Our document imaging system, ImageRight, is one of the key applications that we need to get running as soon as possible after a disaster. We’ve been using the system for over 2 years now and this is the first time we’ve had a chance to look closely at what would be necessary in a full recovery scenario. I’d been part of the installation and the upgrade of the application, so I had a good idea of how it should be installed. Also, I had some very general instructions from the ImageRight staff regarding recovery, but no step by step instructions.
The database is SQL 2005 and at this point it wasn’t the first SQL restoration in this project, so that went relatively smoothly. We had some trouble restoring the “model” and “msdb” system databases, but our DBA decided those weren’t critical to ImageRight and to let the versions from the clean installation stay.
Once the database was restored, I turned to the application server. A directory known as the “Imagewrt$” share is required as it holds all the installation and configuration files. We don’t have all the same servers available in the lab, so we had to adjust the main configuration file to reflect the new location of this important share. After that, the application installation had several small hurdles that required a little experimentation and research to overcome.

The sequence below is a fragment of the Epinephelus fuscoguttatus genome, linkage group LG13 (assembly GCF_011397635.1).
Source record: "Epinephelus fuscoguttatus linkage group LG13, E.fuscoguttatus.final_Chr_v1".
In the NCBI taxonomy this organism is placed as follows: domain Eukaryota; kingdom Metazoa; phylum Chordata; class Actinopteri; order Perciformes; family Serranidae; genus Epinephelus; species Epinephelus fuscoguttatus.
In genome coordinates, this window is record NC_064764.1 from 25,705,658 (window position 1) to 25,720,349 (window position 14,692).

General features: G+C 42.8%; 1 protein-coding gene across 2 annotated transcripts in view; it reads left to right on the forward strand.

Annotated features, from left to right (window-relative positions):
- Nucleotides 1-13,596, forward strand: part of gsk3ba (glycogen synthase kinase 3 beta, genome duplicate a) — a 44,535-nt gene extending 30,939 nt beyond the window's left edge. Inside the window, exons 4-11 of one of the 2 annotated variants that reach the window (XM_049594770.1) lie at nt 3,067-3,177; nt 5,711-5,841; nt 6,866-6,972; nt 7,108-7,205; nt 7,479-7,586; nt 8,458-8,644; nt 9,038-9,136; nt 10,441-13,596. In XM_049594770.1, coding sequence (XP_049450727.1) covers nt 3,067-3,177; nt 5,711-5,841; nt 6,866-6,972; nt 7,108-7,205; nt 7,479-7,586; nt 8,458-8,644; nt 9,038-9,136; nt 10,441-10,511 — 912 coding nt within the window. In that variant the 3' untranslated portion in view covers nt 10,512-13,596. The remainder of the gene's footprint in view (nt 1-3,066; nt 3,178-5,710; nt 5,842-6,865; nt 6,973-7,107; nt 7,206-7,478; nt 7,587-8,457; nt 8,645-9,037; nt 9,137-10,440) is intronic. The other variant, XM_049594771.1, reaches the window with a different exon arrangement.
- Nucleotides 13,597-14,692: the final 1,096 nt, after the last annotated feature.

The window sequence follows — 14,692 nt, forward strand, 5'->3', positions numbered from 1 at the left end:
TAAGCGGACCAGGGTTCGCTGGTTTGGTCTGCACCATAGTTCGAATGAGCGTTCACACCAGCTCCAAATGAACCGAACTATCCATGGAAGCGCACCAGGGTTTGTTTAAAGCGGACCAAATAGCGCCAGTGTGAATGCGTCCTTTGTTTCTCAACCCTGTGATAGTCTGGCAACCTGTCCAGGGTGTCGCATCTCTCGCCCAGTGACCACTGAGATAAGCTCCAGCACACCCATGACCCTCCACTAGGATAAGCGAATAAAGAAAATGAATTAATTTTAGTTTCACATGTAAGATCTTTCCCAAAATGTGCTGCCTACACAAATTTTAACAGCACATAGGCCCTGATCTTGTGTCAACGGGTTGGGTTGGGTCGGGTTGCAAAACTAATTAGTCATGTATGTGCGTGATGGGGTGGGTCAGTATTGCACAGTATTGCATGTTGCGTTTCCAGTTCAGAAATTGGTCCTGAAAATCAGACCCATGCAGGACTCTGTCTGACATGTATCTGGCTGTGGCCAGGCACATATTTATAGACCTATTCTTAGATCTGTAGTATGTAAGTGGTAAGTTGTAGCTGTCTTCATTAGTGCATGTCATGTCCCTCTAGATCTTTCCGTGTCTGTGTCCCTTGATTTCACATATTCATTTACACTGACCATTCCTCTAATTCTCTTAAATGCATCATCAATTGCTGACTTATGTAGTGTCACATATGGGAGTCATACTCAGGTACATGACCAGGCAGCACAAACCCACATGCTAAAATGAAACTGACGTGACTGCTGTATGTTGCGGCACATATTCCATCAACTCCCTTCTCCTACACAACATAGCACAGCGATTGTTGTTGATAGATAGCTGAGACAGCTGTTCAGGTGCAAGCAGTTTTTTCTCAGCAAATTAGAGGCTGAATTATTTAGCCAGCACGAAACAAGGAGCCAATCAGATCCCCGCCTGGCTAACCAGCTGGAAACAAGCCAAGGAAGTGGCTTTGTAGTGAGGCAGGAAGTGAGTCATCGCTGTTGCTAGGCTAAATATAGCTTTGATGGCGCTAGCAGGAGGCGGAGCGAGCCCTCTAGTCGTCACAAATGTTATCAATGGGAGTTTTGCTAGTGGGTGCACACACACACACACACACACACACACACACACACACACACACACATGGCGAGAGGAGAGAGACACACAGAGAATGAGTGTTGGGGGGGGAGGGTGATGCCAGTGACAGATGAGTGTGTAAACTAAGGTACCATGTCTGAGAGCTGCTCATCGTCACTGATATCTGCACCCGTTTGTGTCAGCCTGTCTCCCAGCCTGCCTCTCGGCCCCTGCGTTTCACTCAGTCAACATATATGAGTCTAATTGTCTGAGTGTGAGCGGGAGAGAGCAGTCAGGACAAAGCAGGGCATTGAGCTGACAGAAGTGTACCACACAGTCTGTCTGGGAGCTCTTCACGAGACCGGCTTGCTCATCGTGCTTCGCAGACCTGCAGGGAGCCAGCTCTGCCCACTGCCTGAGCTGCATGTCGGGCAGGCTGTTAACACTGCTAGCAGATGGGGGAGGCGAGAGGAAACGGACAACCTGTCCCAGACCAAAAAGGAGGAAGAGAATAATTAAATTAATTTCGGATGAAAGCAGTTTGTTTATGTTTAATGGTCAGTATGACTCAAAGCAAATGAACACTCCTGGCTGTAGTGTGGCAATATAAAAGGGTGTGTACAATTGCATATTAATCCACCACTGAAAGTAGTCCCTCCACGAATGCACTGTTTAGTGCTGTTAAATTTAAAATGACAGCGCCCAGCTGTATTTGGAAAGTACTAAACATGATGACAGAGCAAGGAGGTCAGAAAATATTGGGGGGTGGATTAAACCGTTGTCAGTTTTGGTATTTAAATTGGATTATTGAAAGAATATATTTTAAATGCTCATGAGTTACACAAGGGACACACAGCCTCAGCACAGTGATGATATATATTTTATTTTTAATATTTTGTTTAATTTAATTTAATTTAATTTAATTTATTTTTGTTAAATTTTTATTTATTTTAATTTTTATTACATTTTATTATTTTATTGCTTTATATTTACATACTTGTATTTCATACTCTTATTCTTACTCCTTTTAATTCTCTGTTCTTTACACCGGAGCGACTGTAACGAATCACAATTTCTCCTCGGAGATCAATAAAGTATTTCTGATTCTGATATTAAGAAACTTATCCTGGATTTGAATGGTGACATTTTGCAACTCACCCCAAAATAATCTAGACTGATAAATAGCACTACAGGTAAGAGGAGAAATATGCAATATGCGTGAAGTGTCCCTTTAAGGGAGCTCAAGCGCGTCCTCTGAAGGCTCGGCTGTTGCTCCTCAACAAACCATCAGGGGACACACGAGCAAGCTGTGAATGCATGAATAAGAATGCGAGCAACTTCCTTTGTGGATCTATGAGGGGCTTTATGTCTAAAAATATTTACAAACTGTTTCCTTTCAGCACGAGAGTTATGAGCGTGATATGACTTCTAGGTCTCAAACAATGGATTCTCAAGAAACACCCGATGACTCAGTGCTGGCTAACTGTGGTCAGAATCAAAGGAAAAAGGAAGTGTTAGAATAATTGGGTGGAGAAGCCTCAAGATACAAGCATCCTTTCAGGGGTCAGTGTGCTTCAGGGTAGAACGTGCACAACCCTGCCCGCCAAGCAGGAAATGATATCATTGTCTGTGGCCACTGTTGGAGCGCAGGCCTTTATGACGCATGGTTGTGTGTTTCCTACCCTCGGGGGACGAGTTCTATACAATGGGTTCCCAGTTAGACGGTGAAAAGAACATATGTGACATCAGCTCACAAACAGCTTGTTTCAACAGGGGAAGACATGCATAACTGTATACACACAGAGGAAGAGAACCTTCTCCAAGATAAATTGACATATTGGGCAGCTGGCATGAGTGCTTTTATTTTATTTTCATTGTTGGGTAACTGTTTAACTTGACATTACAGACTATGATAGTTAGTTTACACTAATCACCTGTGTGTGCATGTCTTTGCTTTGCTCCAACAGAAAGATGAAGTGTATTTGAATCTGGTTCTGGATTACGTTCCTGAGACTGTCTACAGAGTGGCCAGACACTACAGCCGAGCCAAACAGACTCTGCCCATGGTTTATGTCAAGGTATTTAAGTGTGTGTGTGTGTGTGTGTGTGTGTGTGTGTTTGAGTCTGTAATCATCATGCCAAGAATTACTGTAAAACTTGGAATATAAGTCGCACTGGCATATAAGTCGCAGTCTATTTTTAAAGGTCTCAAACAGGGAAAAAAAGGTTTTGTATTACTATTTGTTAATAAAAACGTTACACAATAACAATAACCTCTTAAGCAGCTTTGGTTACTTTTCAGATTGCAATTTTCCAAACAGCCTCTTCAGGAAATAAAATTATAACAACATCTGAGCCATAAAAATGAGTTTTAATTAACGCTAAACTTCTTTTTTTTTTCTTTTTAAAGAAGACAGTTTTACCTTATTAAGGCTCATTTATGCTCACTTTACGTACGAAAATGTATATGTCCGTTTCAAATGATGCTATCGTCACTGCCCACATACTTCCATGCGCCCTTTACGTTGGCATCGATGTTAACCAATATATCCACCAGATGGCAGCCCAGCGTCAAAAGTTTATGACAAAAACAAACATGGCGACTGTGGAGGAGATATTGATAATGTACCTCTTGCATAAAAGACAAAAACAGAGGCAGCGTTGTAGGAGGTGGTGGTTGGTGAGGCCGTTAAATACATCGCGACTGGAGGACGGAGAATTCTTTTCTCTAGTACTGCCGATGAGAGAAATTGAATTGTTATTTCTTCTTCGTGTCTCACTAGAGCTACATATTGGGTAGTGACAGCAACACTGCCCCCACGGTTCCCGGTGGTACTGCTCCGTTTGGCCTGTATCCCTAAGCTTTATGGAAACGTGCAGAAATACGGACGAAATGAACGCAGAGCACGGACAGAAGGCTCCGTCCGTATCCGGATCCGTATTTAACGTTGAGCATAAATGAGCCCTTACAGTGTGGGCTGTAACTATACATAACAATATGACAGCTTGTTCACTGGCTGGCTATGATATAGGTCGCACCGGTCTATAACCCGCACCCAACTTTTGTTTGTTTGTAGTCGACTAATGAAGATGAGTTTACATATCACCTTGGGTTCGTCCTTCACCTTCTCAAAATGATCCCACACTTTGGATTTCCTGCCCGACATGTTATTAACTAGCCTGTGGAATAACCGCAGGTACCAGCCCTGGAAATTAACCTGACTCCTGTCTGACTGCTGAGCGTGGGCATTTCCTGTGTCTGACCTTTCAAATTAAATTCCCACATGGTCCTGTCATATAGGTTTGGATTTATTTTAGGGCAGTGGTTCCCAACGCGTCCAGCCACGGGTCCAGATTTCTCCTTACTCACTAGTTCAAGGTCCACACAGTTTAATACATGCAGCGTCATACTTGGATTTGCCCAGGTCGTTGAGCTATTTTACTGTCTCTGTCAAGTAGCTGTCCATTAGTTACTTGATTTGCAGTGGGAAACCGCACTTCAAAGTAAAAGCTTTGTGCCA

First, the SQL Browser service is required to generate the connection string from the application server to the database. This service isn’t automatically started in the standard SQL installation. Second, the ImageRight Application Service won’t start until it can authenticate its DLL certificates against the http://crl.verisign.net URL. Our lab setup doesn’t have an Internet connection at the moment so this required another small workaround – temporarily changing the IE settings for the service account to not require checking the publisher’s certificate.
Once the application service was running, I installed the desktop client software on the machine that will provide remote desktop access to the application. That installed without any issue and the basic functions of searching for and opening image files were tested successfully. We don’t have the disk space available in the lab to restore ALL the images and data, so any images older than when we upgraded to version 4.0 aren’t available for viewing. We’ll have to take note of the growth on a regular basis so that in the event of a real disaster we have a realistic idea of how much disk space is required. This isn’t the first time I’ve run short during this test, so I’m learning my current estimates aren’t accurate enough.
Of course, it hasn’t been fully tested and there are some components I know we are using in production that might or might not be restored initially after a disaster. I’m sure I’ll get a better idea of what else might be needed after we have some staff from other departments connect and do more realistic testing. Overall, I’m pretty impressed with how easy it was to get the basic functionality restored without having to call ImageRight tech support.